Tesco has withdrawn a planning application to redevelop its Old Kent Road store after the plans were criticised by the Elephant & Castle regeneration team and the Mayor of London.
The decision to withdraw the application has been taken in the past few days. On Monday Tesco and architects BDP presented their proposals to local residents at a meeting of Bermondsey Community Council where the reception was generally hostile.
Locals feared that an expanded Tesco store would damage the small shops at The Blue market in Southwark Park Road. Council leader Nick Stanton publicly described the Tesco scheme as "God-awful".
This week it emerged that the Mayor of London's initial representation on the scheme indicates that the scheme does not comply with the London Plan because it is not located in a designated retail centre.
"Insufficient justification has been given for the location of a retail development of this scale in this out of centre location," wrote GLA planning officers in their report to the Mayor.
Despite "the fundamental unacceptability of the retail proposal", officers noted that the design would "provide a bold and welcomed change to the environment of Old Kent Road".
Transport for London has criticised the proposed increase in shoppers' parking from 290 to 563 spaces, citing the risk of increased traffic congestion.
Perhaps unsurprisingly Somerfield and Morrisons have both tabled strong objections to the proposed expansion of Tesco, but it is the protests by the Elephant & Castle regeneration partners that will carry most weight.
A letter from Michael Fox of planning consultants Tibbalds outlines the fear of Southwark's own Elephant & Castle regeneration team that Tesco's proposals "will undermine the regeneration objectives the Council has for this key centre and the role it plays in the retail hierarchy".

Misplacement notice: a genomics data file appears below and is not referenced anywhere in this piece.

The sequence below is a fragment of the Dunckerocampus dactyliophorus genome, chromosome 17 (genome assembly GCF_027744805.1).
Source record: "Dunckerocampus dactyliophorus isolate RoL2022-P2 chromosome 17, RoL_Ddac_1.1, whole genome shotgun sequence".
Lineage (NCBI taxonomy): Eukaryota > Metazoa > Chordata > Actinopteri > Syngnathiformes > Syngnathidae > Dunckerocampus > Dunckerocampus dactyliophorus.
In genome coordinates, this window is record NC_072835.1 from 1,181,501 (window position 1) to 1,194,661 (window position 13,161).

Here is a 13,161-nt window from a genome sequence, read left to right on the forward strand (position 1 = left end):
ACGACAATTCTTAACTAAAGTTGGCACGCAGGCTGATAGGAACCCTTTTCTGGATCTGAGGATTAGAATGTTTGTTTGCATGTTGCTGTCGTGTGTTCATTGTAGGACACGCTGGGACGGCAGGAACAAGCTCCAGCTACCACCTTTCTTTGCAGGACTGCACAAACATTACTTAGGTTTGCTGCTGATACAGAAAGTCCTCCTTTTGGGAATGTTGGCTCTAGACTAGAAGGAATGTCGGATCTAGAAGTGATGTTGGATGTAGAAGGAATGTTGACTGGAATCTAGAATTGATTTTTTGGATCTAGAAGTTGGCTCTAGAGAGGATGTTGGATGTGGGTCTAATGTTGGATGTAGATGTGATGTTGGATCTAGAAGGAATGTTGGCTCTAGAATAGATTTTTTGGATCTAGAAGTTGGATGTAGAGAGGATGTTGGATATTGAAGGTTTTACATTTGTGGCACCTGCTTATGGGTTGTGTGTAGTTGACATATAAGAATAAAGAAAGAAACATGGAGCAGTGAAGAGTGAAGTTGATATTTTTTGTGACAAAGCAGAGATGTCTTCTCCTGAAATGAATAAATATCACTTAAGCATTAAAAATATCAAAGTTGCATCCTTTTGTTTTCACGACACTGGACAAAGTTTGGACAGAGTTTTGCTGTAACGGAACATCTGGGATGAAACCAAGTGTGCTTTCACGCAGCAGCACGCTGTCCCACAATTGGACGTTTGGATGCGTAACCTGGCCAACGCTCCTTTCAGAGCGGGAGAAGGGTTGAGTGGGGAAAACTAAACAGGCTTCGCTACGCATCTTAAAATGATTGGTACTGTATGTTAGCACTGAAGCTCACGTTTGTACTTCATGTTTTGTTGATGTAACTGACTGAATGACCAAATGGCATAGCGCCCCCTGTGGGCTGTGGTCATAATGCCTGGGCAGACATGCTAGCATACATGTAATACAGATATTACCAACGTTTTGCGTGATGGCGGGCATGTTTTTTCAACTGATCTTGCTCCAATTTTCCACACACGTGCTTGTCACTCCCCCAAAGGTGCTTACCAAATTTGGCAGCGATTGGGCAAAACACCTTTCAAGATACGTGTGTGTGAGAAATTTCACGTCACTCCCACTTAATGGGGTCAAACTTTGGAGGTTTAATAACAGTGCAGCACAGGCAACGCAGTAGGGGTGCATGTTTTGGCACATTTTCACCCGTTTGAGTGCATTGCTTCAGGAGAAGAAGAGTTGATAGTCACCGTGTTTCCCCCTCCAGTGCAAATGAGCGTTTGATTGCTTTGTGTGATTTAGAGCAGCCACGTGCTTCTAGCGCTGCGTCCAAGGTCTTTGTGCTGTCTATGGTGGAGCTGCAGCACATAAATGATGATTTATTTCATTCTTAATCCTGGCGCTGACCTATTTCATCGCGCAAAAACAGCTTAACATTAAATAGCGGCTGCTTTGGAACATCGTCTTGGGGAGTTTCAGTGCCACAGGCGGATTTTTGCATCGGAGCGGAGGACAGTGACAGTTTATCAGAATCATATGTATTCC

The letter argues that the Elephant & Castle regeneration process could accommodate a major new superstore but without the level of car parking envisaged by Tesco at the Old Kent Road.
In a separate letter Lend Lease, the council's prospective development partner, argues that Tesco's proposal "will undermine the retail function and consequently the viability of the Elephant & Castle regeneration project".
Tesco's proposals have been broadly welcomed by Government design watchdog CABE, which says that "this proposal has the makings of a successful model of residential development above a food superstore", although it criticised the podium-level amenity space, likening it to "the left-over spaces characteristic of 1960s housing estates".
Southwark planners have also received a 113-signature petition from residents of the Astley Estate on Rowcross Street warning that the proposal represents "dire overdevelopment of the area".
"We are very much committed to progressing the plans to redevelop the Old Kent Road store," says James Wiggam, corporate affairs manager for Tesco.
"Local support has been overwhelmingly positive and we would like to thank everyone that has registered their backing. At last summer's public exhibition, 84 per cent of shoppers and residents positively commented on the scheme and told us they welcomed the principle of creating a better store and providing new housing.
"However, following discussions with some groups we are keen to relook at certain aspects of the scheme and how the development can further benefit the local community.
"The plans provide a fantastic opportunity to regenerate the Old Kent Road. We want this development to act as a catalyst for further investment in the area, which is why we are keen to continue discussions with stakeholders over the coming months before finalising the plans."
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